Last spring my girlfriend Audrey and I brewed a Lemon-Pepper Single for our first joint brew (she had helped out on parts of several brews, but that was the first one where she was involved in every step). She tends to like Belgian style beer, Ommegang, Unibroue, and Goose Island are the breweries she tends to go for when left to her own devices (although she also comes home with a six-pack of Bear Republic Hop Rod Rye and New Holland Dragon's Milk). This time around Audrey wanted to go a bit darker and stronger to make a beer that would hold up well enough to bring with her when she heads off to Tufts for grad school this fall.
I encouraged Audrey to keep the recipe pretty simple, a blend of Pils and Munich accounted for 90% of the grain, with some flaked barley for body and head retention and a few ounces of chocolate malt for color (despite an estimated color of 16 SRM the beer looks closer to 20, brown more than amber). We used Willamettes and US Fuggles to bitter (just working through the last of the 2008 crop) and a touch of Saaz near the end for a faint spicy aroma. I forgot to check which yeast we used last year, and Audrey picked out White Labs 550 (the same La Chouffe strain we used for our previous collaboration). While the color, alcohol, and yeast might lead some people to call this a Dubbel, it lacks the dark fruit character that dark crystal malt or dark candi syrup usually provides.
This batch also marks the first of what I hope will be many partial batch Brett'd beers. I got a culture of Brett bruxellensis from White Labs and made a starter that I'm hoping to keep going indefinitely. I'm planning on pulling a gallon off of any beer that seems interesting to try some relatively quick Brett beers without lactic acid bacteria. For this one I added the Brett along with the primary yeast (I'm going to wait to bottle until the gravity is stable), but eventually my goal is to do some Brett finished beers by adding Brett at bottling (although that will probably wait until I have a corker).
Audrey's Belgian Amber
Batch Size (Gal): 5.25
Total Grain (Lbs): 13.25
Anticipated OG: 1.071
Anticipated SRM: 15.6
Anticipated IBU: 29.9
Brewhouse Efficiency: 74 %
Wort Boil Time: 95 Minutes
67.9% - 9.00 lbs. French Pilsner
22.6% - 3.00 lbs. German Munich Malt
7.5% - 1.00 lbs. Flaked Barley
1.9% - 0.25 lbs. English Chocolate Malt
1.38 oz. Willamette (Pellet, 4.00% AA) @ 80 min.
0.63 oz. US Fuggle (Pellet, 4.00% AA) @ 80 min.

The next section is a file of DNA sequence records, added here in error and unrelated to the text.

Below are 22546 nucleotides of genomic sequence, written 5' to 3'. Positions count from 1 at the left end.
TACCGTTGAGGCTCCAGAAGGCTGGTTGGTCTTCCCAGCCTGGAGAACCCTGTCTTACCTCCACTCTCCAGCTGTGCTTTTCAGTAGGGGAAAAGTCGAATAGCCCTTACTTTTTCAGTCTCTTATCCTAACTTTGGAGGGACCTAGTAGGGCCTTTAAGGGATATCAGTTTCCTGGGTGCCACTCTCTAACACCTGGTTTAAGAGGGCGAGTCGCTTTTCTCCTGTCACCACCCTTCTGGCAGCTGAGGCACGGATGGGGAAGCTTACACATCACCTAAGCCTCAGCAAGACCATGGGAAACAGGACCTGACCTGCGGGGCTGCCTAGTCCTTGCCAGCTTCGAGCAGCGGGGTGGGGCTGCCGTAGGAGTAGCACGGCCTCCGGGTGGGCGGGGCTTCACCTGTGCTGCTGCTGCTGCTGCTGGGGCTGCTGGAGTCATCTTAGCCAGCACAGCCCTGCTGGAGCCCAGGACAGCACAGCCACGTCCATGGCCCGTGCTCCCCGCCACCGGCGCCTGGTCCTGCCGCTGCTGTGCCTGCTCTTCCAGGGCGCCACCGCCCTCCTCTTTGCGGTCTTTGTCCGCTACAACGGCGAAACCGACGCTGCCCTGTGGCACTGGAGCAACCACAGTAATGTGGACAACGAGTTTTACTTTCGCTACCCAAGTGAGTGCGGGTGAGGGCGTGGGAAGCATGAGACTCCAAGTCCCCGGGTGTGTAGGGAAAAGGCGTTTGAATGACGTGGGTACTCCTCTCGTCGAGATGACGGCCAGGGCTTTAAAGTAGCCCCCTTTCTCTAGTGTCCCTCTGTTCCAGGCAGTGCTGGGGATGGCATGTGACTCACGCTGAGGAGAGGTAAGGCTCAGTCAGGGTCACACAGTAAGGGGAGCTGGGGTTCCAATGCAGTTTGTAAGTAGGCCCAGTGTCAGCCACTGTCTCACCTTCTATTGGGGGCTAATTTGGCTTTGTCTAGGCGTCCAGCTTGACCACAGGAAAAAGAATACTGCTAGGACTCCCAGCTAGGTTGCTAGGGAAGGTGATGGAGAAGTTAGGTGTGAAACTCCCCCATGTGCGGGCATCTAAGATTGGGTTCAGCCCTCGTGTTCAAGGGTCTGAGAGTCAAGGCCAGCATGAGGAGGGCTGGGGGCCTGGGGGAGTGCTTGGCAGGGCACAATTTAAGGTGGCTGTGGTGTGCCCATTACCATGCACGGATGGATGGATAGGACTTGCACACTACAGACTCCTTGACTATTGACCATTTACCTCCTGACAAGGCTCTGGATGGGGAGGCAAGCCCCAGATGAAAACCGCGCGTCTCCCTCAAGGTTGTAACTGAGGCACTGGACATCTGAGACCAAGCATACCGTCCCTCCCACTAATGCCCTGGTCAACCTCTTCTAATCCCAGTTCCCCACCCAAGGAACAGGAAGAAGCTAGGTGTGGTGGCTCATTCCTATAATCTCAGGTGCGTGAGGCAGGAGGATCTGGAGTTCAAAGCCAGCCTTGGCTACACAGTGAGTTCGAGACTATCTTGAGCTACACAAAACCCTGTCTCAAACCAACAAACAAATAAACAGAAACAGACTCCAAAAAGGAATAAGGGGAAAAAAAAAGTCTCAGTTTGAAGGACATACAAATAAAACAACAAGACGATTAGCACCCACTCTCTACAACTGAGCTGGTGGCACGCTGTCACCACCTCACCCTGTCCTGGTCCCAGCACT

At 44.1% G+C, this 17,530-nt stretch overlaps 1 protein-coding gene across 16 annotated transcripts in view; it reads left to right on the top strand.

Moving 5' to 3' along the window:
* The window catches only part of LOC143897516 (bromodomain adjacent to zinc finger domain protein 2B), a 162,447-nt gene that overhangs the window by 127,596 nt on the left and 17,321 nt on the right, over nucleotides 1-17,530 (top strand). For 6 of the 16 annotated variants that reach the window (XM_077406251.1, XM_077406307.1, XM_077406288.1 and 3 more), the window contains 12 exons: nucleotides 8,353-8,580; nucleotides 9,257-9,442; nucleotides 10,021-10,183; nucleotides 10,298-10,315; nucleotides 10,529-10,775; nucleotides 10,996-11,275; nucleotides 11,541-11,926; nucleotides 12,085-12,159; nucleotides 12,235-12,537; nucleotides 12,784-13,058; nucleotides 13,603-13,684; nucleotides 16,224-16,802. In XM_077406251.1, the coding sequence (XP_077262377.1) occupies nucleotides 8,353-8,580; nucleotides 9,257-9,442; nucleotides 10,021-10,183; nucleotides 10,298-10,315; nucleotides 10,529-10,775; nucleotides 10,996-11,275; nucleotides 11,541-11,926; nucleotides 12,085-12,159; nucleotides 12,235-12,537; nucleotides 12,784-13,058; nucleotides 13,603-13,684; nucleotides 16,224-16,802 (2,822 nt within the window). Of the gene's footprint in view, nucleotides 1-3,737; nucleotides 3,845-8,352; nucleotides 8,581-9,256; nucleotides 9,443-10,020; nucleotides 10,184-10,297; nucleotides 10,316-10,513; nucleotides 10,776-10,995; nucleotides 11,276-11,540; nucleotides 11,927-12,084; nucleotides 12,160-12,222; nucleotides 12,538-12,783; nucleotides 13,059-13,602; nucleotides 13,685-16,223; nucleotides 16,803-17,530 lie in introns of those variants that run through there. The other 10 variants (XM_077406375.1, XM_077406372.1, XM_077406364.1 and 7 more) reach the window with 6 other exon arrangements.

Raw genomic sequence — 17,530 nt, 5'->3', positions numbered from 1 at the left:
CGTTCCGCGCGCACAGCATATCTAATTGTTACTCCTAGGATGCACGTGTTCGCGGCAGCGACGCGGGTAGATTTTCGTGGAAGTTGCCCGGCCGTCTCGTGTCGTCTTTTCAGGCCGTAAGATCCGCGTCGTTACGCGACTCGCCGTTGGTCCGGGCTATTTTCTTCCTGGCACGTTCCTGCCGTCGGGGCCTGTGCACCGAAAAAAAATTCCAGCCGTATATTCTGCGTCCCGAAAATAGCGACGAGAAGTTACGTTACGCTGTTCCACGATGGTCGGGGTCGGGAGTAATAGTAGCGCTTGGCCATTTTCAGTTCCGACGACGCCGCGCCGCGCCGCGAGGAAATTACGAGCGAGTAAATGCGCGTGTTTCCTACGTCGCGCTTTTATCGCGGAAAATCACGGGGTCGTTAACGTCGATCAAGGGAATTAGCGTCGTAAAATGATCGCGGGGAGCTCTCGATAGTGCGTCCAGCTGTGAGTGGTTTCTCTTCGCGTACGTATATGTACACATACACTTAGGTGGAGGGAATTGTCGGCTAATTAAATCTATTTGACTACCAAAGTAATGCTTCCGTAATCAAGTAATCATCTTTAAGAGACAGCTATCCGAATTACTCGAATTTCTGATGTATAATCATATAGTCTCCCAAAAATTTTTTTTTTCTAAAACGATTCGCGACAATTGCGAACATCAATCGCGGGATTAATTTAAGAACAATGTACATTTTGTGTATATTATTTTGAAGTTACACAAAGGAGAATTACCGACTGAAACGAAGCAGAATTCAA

0.50 oz. Czech Saaz (Pellet, 2.90% AA) @ 15 min.
0.25 tsp Irish Moss @ 10 Min.
0.50 tsp Yeast Nutrient @ 10 Min.
White Labs WLP550 Belgian Ale
Profile: Carbon Filtered Washington DC
Sacch Rest 70 min @ 150
1.5 L started 5/14/10 with a bit of yeast nutrient. Fermenting well by the
next morning, shook every 12 hours or so.
5/16/10 Brewed with Audrey
Added rice hulls, but still had a bit of a slow sparge. Fly sparged, collected 7 gallons of 1.054 wort.
Good strong boil. Could only chill to 72 due to warm tap water.
Pitched ~1 L of starter into 4 gallons. 1 gallon got a cup or so of yeast starter plus half a cup of Brett B starter.
Good strong fermentation after 12 hours, ~67 ambient.
5/23/10 Racked to corny keg for secondary, still has a bit krausen, but I needed the carboy. Gravity still 1.020 (72% AA), left warm ~75-80, hopefully should drop a few more points.
5/30/10 Lots of CO2 to vent when I returned from Florida, looks like fermentation is complete.
6/2/10 Moved down to the basement where it is slightly cooler.
6/5/10 Racked the Brett portion to another 1 gallon jug, pitched the dregs into the Session Brett Belgian Pale Peter and I brewed.
6/13/10 Bottled ~4 gallons with 1 5/8 oz of table sugar and 2 7/8 oz Demerara (out of table sugar). Aiming for ~3 volumes of CO2. Might be a bit higher since there seemed to be more CO2 than I was used to in suspension. Down to 1.010 (8% ABV, 86% AA). Did an extra through job stirring the dissolved sugar into the wort after the inconsistent carbonation with last year's batch.
8/5/10 First tasting, nice carbonation, good blance of fruit/spice/malt.
10/14/10 Bottled 7 bottles worth of the Brett'd portion each with 1/2 tsp of table sugar, a bit band-aidy but hopefully that will pass with more time.
3/9/11 The Brett'd portion is doing well. Some earthy funk, but it isn't too aggressive. Nice balance of fruit, malt, and funk.